United Way to help disabled, aged remain in their homes

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The United Way of Allegheny County is investing more than $2 million in a series of grants to agencies and initiatives designed to help disabled and elderly residents stay in their homes.

"It's got to be a priority, helping both seniors and people with disabilities stay in their homes," said Bob Nelkin, president of United Way of Allegheny County. "In almost all cases, that's what they want to do, but they need assistance with basic needs, bathing, eating, drinking, getting to medical appointments."

Mr. Nelkin said that the emphasis on home-based care was not only desirable from a social perspective, but also offered a cost-effective alternative to more expensive institutional care in an era of government budget cutting.

"In an environment where large state budget cuts are expected, we have to rely more on neighbors and volunteers and family members to help seniors and people with disabilities, and many of these programs do exactly that," Mr. Nelkin added.

The recipients of the latest round of grants, which will represent roughly 10 percent of United Way's funding in the next year, include:

• Blind and Vision Rehabilitation Services of Pittsburgh and Rebuilding Together Pittsburgh, for counseling and home safety modifications focused on the hazards of decreased vision that accompany aging.

• Catholic Youth Association, to study and seek remedies for the under-utilization of available adult day services.

• The Centers for Healthy Hearts and Souls, to create diabetes support groups in the African American Community. The agency noted that more than 15 percent of the African American seniors in the Pittsburgh region have been diagnosed with the chronic illness and another 15 percent have latent diabetes.

• Community Human Services. Working with the University of Pittsburgh, CHS offers the In-Home Homemakers Program, which serves homebound adults. For clients with mental or physical disabilities, the program provides training in homemaker skills as well was education in managing chronic health problems.

• Family Services of Western Pennsylvania with North Hills Community Outreach. In this program, interfaith volunteer caregivers are matched with seniors living at home to provide services including shopping, transportation and household chores.

• The AgeWell Pittsburgh program of the Jewish Community Center with Jewish Association on Aging and Jewish Family & Children's Service. This program provides a range of services aimed at allowing between 6,000 and 10,000 seniors to remain at home and avoid institutionalization.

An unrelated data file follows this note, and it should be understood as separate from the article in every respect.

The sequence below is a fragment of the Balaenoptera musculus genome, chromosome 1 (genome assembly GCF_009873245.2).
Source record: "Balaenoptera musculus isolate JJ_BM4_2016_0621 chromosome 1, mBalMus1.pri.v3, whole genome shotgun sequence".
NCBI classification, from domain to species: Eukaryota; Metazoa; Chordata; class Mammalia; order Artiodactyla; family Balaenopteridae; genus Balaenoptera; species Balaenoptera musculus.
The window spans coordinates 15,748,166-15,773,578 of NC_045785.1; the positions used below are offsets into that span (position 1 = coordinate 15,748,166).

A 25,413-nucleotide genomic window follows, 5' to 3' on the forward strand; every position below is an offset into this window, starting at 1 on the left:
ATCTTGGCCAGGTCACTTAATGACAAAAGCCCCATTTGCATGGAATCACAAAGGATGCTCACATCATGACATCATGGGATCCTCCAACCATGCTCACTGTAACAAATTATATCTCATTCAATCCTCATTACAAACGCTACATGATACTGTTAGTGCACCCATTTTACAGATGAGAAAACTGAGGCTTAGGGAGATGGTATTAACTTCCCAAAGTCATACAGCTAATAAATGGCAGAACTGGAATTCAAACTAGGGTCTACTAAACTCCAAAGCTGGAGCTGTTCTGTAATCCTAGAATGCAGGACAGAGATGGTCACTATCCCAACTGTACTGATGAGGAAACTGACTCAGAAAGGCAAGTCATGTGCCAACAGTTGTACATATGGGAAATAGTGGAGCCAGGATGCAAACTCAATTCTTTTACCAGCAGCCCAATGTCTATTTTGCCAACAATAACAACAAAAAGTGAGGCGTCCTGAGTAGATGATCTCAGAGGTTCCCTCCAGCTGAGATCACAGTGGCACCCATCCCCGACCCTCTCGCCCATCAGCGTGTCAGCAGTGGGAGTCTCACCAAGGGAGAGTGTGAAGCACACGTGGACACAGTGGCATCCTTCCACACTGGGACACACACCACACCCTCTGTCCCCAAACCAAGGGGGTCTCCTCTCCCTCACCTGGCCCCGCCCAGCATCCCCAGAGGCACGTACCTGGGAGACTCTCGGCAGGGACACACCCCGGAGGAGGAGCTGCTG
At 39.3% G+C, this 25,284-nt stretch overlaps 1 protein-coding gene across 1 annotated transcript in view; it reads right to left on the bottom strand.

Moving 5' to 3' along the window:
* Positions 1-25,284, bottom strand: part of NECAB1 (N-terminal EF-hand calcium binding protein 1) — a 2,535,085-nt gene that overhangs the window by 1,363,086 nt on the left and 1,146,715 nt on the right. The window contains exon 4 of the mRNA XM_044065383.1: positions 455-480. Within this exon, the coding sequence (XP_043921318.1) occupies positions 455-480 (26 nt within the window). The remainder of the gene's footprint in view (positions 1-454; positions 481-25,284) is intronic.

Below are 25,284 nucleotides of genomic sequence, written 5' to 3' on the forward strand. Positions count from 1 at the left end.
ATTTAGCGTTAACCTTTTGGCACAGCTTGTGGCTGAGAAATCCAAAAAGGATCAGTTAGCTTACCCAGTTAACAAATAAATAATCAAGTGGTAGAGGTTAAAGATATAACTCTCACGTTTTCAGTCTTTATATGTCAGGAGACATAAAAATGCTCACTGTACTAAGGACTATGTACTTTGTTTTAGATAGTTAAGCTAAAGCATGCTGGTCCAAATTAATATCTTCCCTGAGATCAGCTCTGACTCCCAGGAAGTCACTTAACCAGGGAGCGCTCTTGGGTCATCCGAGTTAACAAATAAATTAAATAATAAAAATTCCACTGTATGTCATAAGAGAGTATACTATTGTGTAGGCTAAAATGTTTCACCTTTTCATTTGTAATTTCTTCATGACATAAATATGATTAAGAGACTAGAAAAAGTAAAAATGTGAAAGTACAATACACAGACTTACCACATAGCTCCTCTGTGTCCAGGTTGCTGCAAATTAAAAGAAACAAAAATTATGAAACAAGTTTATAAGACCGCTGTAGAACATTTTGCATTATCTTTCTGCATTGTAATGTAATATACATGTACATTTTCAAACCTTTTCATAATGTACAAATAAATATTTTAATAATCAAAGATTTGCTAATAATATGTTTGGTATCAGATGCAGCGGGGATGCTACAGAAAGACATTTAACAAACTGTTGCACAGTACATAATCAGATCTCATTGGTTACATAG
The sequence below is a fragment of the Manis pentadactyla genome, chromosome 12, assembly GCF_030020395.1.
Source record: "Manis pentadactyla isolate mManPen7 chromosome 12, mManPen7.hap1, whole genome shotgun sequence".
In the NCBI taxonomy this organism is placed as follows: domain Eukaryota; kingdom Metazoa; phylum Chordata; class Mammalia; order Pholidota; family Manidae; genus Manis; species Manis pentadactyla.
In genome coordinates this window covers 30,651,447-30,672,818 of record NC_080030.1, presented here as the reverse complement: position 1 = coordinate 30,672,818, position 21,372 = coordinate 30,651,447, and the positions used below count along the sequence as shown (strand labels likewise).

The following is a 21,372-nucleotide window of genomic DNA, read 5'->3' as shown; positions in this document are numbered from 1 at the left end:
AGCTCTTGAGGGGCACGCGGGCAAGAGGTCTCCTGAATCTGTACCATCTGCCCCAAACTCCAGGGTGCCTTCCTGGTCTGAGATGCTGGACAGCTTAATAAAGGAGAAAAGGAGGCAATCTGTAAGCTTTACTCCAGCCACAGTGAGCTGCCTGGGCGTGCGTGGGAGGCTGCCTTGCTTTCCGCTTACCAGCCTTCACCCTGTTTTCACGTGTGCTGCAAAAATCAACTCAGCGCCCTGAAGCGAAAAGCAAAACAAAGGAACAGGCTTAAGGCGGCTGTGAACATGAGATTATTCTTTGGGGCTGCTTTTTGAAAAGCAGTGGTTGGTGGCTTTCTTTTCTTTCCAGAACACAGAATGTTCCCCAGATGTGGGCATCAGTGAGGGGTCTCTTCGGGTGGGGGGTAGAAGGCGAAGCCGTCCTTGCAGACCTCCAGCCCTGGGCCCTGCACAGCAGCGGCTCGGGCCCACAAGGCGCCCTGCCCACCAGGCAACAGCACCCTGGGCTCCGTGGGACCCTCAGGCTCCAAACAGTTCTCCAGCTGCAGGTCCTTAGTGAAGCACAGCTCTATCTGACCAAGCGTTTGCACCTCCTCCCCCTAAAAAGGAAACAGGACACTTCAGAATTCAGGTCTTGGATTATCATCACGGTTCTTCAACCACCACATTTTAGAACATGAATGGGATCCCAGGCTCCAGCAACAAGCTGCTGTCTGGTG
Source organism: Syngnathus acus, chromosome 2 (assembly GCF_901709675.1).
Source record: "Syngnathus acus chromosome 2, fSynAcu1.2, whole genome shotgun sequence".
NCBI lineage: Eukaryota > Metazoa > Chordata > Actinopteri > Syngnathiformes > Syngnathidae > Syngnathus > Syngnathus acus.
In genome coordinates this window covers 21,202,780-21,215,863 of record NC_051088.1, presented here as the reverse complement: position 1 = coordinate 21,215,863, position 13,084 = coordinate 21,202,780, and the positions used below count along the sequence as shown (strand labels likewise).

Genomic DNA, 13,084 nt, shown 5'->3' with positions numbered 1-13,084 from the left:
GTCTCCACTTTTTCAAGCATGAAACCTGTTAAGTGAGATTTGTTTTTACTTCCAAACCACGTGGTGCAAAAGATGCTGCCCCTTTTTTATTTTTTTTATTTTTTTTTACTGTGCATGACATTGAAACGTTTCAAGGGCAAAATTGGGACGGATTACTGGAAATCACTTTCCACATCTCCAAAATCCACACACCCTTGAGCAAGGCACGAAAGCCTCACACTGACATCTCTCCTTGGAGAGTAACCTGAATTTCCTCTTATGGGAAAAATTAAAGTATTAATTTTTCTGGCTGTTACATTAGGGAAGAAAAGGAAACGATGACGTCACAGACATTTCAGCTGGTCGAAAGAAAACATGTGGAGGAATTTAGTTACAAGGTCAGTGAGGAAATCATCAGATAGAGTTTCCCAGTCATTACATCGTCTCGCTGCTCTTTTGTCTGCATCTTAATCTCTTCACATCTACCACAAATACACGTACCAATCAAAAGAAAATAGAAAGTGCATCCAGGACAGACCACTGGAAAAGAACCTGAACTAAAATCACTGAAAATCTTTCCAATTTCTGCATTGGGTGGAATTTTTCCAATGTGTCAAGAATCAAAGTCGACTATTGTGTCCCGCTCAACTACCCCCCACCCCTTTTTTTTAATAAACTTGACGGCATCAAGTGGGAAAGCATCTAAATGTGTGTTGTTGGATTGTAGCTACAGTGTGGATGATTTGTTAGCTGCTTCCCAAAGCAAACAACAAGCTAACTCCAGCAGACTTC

• The Meals on Wheels service of the Lutheran Service Society of Western Pennsylvania. This grant will collect data from 3,000 volunteers in 29 different kitchen locations on how best to go beyond the basic service of meal delivery and assess how the program can meet the overall goal of keeping clients in their homes.

• Northern Area Multi-Service Center's Supportive Living Enhancement Program, or SLEP, which provides a variety of services, including health and wellness checks, in Allegheny County Housing Authority communities. These services target both the frail elderly and adults with behavioral disabilities.

• The Better Choices, Better Health workshops sponsored by Vintage, with the Department of Human Services/Area Agency on Aging. The six-week series of workshops are designed to help seniors better manage chronic diseases.

• A caregiver-training program conducted by United Cerebral Palsy/Community Living and Support Services in conjunction with the Institute on Disabilities at Temple University. This program will fund training for 100 attendant care workers who provide care for 300 consumers and 500 family or friend caregivers.

The funding will begin in April 2011.

According to a news release announcing the grant series, the funding will extend over a 12-month period. The grants are renewable through June 2014


Politics Editor James O'Toole: jotoole@post-gazette.com or 412-263-1562.


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